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Date: March 22, 2015
Source: American Chemical Society
Chlorine, a disinfectant commonly used in most wastewater treatment plants, may be failing to completely eliminate pharmaceuticals from wastes. As a result, trace levels of these substances get discharged from the plants to the nation's waterways. And now, scientists are reporting preliminary studies that show chlorine treatment may encourage the formation of new, unknown antibiotics that could also enter the environment, potentially contributing to the growing problem of antibiotic resistance.
The research, which will be presented today at the 249th National Meeting & Exposition of the American Chemical Society (ACS), suggests that a re-evaluation of wastewater treatment and disinfection practices is needed.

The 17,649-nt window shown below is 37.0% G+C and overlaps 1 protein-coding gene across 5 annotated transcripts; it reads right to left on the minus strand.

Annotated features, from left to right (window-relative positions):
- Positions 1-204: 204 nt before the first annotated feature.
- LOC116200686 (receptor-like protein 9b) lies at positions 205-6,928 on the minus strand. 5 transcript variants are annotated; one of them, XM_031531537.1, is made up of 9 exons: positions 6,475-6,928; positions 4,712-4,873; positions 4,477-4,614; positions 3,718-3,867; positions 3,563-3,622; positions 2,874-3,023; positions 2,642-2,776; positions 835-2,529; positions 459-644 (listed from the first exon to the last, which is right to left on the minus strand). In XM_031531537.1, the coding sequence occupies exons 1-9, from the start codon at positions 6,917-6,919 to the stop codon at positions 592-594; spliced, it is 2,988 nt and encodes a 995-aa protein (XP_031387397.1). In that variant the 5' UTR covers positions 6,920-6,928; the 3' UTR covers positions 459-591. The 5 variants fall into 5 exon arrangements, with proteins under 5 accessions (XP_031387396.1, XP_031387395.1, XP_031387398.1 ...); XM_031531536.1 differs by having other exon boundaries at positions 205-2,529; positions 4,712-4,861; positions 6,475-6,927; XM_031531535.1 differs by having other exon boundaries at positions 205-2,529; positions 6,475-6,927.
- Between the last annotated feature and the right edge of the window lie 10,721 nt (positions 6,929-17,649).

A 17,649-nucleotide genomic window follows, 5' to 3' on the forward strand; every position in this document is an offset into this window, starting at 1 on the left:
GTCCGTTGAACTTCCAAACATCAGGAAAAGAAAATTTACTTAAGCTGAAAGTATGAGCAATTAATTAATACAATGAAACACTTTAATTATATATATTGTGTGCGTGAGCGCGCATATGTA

"Pharmaceuticals that get out into the environment can harm aquatic life, making them react slowly in the wild and disrupting their hormone systems," notes Olya Keen, Ph.D. She adds that increased antibiotic exposure, even at low levels in the environment, can lead to development of antibiotic-resistant microbes and a general weakening of antibiotics' abilities to fight bacterial infections in humans.
"Treated wastewater is one of the major sources of pharmaceuticals and antibiotics in the environment," says Keen. "Wastewater treatment facilities were not designed to remove these drugs. The molecules are typically very stable and do not easily get biodegraded. Instead, most just pass through the treatment facility and into the aquatic environment."
But besides failing to remove all drugs from wastewater, sewage treatment facilities using chlorine may have the unintended consequences of encouraging the formation of other antibiotics in the ...click here to continue.
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